Frotz

A Portable Z-Machine Interpreter

Frotz is an interpreter for Infocom games and other Z-machine games. It complies with standard 1.0 of Graham Nelson's specification. It was written by Stefan Jokisch in 1995-1997. It was ported to Unix by Galen Hazelwood. Currently the Unix port is being developed and maintained by David Griffith. The Unix port is also the canonical core version upon which all other ports are based.


Features

  • Compiles and runs without changes on most common flavors of Unix, both open source and not. This includes MacOS X.
  • Portable to many other operating systems and hardware.
  • Plays all Z-code games including V6.
  • Old-style sound support through OSS driver.
  • Config files.
  • User-configurable error-checking.
  • Optional dumb interface.
  • Default use of the Quetzal save file format. Command line option to use the old format.
  • Distributed under the GNU General Public License.
  • Packages available for all popular distributions of Linux and BSD.

    Get Frotz for Unix.

    Source code in the form of a Git repository is available at Frotz's Github page.

    Source code packages are available at Frotz's Sourceforge project page and The Interactive Fiction Archive

    Ports of Frotz to other machines

    Windows Frotz
    A port of Frotz to Microsoft Windows.
    CliFrotz
    A new port of Frotz (2.43 based) to PalmOS.
    Kwest
    A port of Frotz to KDE.
    FrotzCE
    A port of Frotz to Windows CE.
    GBA Frotz
    A port of Frotz to Nintendo's Game Boy Advance.
    Infocom Bot
    An AIM chat bot that uses Dumb Frotz. Wired seems to like it.

    Other Links

    Interactive Fiction

    The Interactive Fiction Archive
    The canonical archive for information and specimens of interactive fiction of all kinds.
    The Infocom Homepage
    Lots of information about what was once Infocom (now owned by Activision). Links to where to get new z-machine games and the Old Ones by Infocom.
    The Inform Homepage
    The compiler used to create interactive fiction that Frotz can play.
    Andrew Plotkin's website.
    Also known as Zarf, he is one of the guys who runs The Interactive Fiction Archive. He has also contributed quite a bit to the Interactive Fiction community in many other ways.
    Z-Machine Standards
    Read about a write-once run-many concept created before Java was a twinkle in Sun's eye.
    XYZZYnews
    XYZZYnews is an electronic newsletter about interactive fiction. You'll also find plenty of links to other interactive fiction sites.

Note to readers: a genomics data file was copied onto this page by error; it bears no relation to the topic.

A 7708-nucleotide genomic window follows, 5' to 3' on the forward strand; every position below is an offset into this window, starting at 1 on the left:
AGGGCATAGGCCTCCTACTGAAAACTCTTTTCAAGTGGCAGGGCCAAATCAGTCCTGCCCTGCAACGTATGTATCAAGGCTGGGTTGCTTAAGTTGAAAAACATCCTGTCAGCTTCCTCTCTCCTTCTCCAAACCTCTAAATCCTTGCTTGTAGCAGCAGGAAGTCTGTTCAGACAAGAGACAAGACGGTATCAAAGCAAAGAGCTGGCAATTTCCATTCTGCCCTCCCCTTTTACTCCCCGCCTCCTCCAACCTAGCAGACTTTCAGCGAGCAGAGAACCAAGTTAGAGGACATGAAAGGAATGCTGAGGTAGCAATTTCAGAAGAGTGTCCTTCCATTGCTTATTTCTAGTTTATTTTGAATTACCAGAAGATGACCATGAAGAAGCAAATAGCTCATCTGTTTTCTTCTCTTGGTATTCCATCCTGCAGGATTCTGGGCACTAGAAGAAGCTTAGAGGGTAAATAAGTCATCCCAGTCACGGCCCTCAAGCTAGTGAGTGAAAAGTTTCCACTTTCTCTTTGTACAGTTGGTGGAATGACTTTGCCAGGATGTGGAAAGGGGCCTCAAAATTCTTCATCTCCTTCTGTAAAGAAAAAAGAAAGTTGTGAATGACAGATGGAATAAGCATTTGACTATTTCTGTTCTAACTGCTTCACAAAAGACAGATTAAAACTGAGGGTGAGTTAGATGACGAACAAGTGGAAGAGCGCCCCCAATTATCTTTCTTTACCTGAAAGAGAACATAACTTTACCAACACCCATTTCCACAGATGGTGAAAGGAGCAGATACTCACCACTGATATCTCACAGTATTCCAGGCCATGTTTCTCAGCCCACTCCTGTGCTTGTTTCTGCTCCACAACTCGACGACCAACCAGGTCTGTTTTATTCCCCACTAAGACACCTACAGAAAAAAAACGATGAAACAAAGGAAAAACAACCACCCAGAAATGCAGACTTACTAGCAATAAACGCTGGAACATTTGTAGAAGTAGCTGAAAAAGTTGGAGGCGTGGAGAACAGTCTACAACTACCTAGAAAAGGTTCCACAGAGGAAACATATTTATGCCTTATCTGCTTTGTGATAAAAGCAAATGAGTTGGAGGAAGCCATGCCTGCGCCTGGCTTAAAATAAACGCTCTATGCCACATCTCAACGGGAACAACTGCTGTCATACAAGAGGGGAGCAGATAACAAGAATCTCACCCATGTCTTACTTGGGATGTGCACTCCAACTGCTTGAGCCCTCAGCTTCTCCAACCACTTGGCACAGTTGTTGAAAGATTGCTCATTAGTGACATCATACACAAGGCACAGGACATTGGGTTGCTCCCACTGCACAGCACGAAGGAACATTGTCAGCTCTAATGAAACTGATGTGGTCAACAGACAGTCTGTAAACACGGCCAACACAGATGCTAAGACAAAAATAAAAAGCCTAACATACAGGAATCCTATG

SPAG
    Another 'zine about interactive fiction.
    Baf's Guide to the Interactive Fiction Archive
    Cross-referenced pages on IF platforms, authors, companies, games, genre, and so on. Great for finding a game to suit your mood.
    IF Comp
    Homepage of the Annual Interactive Fiction Competition.
    IF Legends
    A place where lots of different webpages are hosted which have to do with Interactive Fiction.

    Other Interpreters

    Frobnitz
    A Z-code interpreter for the Palm Pilot and compatibles. Appears to be based on a pre-2.40 version of Frotz.
    Rezrov
    A Z-code interpreter written entirely in Perl. Includes some features not found in any other interpreter.
    Nitfol
    Another multi-platform/multi-OS zcode interpreter. Uses Glk for I/O.
    XZip
    Andrew Plotkin's X11 port of ZIP v2.0.7 by Mark Howell. Handles Z-Code versions 1 through 5 and 8.
    MaxZip
    Also by Andrew Plotkin, a port of ZIP for Macintosh with System 7 or 8.
    Jzip
    Another ZIP derivative.
    Zplet
    A Z-code interpreter as a Java applet.
    ZXZVM
    An interpreter for Spectrum +3, Amstrad PCW8000/9000/10 and Amstrad PCW16, written by John Elliott. Might be portable to other CP/M machines.

    Miscellaneous

    Activision
    A company started by some former Atari programmers and now owns what's left of Infocom.

    Credits

    This program started as a remake of Mark Howell's Zip, but has grown into a completely new interpreter with ports for lots of platforms.

    Thanks goes to Stefan Jokisch for writing Frotz and Galen Hazelwood for doing the initial work of porting it to Unix. Thanks also to Jim Dunleavy for his optimization to the core Frotz code. Other people to thank include those who uploaded patches to Unix Frotz to the IF-Archive and getting me interested in the inner-workings of interpreters like Frotz, people who posted to Usenet feedback on what I was doing, testers, those who donated the use of machines for porting, sent me patches, etc. These include, but are not limited to:

    Torbjorn Anderson, Timo Korvola, Martin Frost, Mihail Milushev, David Picton, Chris Sullivan, Leonard Richardson, Stephen Kitt, Paul E Coad, Paul Janzen, Brad Town, Jason C Penney, Denis Hirschfeldt, Jacob Nevins, Matteo De Luigi, Steven Frank, Thomas Troeger, and others that I've forgotten.

    Michael Edmonson (author of Rezrov) and Evin Robertson (author of Nitfol) deserve recognition for the ideas that I've borrowed from their programs. Al Petrofsky (creator of dumbfrotz) donated much code to allow Unix Frotz to semi-support V6 games.


    This page was last updated on December 20, 2013